Stock characters were very important in Roman comedy. A stock character is one that the audience will be familiar with and that is used in many plays. They were greatly used by Plautus. Stock characters could sometimes even be recognized by their speeches. The costumes they wore varied with the type of show but were used to identify the type of character. Over time these outfits became more realistic. The standard costume base was a tunic and cloak. At first masks were common because actors would play multiple characters and the masks made them easier to distinguish. Over time the comedic masks became grotesquely exaggerated.

The "adulescens" was the hero, who is young, rich, love-struck and none too brave. He tends to bemoan his fate and requires backup. Another character often has to take action on his behalf. His father is often the "senex", whom he fears, but does not respect. He wears a dark wig and his clothes are usually crimson.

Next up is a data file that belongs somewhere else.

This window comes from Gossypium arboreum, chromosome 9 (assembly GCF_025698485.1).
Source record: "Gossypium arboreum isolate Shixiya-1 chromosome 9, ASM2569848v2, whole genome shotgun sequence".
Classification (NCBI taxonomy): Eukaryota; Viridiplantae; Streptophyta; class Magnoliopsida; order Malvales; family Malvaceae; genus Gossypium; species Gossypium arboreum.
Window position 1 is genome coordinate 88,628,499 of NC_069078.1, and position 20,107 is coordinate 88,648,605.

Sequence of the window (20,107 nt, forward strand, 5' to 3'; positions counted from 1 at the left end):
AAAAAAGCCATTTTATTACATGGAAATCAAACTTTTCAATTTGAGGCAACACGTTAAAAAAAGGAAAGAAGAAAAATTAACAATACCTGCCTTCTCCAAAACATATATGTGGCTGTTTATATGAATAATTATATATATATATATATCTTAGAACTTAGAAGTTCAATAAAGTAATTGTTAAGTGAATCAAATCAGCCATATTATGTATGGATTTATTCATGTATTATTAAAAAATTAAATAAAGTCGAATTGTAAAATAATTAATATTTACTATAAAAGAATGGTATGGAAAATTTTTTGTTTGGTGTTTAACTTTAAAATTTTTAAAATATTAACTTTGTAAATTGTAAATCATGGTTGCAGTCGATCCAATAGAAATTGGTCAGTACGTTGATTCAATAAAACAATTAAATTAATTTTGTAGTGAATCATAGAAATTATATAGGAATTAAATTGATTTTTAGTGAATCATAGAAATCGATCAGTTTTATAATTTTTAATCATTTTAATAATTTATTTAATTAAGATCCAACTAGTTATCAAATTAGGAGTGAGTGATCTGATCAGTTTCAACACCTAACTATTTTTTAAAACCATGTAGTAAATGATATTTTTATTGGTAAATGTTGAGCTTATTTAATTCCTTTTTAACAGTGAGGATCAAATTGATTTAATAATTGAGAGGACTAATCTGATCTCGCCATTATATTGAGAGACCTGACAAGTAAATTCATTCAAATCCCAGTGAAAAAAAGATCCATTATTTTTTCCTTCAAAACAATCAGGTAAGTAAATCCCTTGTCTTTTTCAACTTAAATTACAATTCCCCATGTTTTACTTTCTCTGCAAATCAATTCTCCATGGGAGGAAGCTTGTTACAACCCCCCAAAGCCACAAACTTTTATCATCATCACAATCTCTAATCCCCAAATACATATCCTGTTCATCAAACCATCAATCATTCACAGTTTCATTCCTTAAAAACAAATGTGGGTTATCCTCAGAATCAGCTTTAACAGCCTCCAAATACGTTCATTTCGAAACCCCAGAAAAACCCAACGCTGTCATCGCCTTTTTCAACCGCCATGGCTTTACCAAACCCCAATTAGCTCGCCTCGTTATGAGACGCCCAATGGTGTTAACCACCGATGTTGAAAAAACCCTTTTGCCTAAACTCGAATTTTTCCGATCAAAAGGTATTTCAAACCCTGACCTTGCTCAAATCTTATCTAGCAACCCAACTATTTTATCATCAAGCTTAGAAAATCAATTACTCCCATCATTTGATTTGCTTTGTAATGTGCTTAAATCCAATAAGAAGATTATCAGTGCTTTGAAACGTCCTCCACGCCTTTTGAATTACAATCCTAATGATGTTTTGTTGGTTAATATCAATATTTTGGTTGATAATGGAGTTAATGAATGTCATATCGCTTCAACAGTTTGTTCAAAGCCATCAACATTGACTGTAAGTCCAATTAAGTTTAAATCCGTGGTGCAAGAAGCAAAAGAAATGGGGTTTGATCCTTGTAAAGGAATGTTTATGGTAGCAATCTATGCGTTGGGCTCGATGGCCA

The "senex" (old man) has several incarnations. As the father he is either too strict or too soft; either one he does out of love for his son. As the lover he embarrasses his son, his slave, and his wife. He tends to be passionately in love with the same woman as his son, who is much too young for the "senex". He never gets the girl and is often dragged off by his irate wife. Sometimes he is a friend of the family who helps the "adulescens". He is often a miser, who wears a straight undergarment with long doubled sleeves. It is white and he sometimes carries a staff.

The "leno" runs the brothel. The love interest of the "adulescens" may be owned by the "leno" and work at his brothel so the "adulescens" is often forced to deal with him. He is unabashedly amoral and is only interested in money. He dresses in a tunic and mantel and is often bald with a moneybag.